The Forest

A close friend posted a picture online recently, accompanied by a passage from John Muir, the Scottish-American naturalist and author.  It read …and into the forest I go, to lose my mind and find my soul.

On this past weekend, our Canadian Thanksgiving holiday, two of my sisters went camping with their families, braving the October temperatures in the boreal forest of Algonquin Park.  They also posted online, pictures and messages, waxing eloquently on the beauty and serenity of the wilderness world around them.

I have long believed there is no more beautiful place to be in the world than Ontario in the splendor of October—when the green forest recasts itself in glorious hues of scarlet red, bright yellow, incandescent orange, and intense burgundy.  The sun, lower in the sky, shines through them, and they glow as if afire.

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We lived on a lake in the north for a long time—a long time ago.  One of our favourite October pastimes was walking the solitary cottage roads after all the seasonal vacationers had headed home.  Smelling the wood smoke from chimneys of the few year-round homes, kicking the wind-strewn piles of fallen leaves, breathing in the nippy harbingers of winter borne on the autumn breezes.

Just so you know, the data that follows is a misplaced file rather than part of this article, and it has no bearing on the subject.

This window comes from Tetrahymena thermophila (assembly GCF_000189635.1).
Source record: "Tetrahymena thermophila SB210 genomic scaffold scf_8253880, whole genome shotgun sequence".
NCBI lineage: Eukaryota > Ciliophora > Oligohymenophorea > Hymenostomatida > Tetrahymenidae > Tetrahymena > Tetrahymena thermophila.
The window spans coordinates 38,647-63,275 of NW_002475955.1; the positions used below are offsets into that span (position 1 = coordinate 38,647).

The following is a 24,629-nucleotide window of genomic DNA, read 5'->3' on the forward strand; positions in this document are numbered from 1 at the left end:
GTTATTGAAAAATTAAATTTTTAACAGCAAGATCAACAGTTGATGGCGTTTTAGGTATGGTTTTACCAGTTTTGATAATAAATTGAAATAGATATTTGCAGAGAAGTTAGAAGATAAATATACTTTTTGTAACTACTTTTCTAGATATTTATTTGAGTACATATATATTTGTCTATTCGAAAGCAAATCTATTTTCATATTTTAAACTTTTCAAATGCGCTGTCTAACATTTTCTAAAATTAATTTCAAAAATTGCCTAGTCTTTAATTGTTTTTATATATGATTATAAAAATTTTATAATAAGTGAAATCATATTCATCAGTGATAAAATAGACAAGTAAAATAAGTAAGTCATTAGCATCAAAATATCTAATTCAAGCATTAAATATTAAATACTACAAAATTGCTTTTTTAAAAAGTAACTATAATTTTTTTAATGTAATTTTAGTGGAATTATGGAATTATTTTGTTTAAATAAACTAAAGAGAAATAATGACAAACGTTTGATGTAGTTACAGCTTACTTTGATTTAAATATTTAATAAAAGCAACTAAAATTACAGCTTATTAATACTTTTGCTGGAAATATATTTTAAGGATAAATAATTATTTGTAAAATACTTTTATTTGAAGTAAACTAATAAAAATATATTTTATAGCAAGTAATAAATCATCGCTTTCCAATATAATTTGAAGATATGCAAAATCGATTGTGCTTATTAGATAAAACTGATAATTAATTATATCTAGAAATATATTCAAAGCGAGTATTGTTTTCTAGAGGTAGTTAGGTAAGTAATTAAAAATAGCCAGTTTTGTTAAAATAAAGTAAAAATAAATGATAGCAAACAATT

Occasionally, late in the month, we’d even get the first falls of snow, blown hither and yon before melting away in the late October sunshine.

The forest was a refuge, a release, a reminder that life, once upon a time, was simpler and elemental.

Sixty years ago, I spent a summer planting trees on the slopes of a valley, formerly the rocky, infertile fields of a pioneer farming family.  A lovely, clean river meandered its way along the valley floor.  We worked in pairs, one with the spade, the other with the bag of saplings, and we traded places every half-hour, or so.  I remember it as hard work, dirty work, thirsty work, to be sure.  But I know now it was glorious work, where we were (to steal from the 1965 novel by Peter Matthiessen), at play in the fields of the Lord.

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One of us would cut a T-shaped slice in the ground with the spade, then pry it up, splitting apart the base of the T.  The other would gently place a sapling, each about six inches high, in the crevice, and press the ground back together around the fragile stem.  When we finished a row, we’d retrace our path, pouring water from a bucket on each new plant.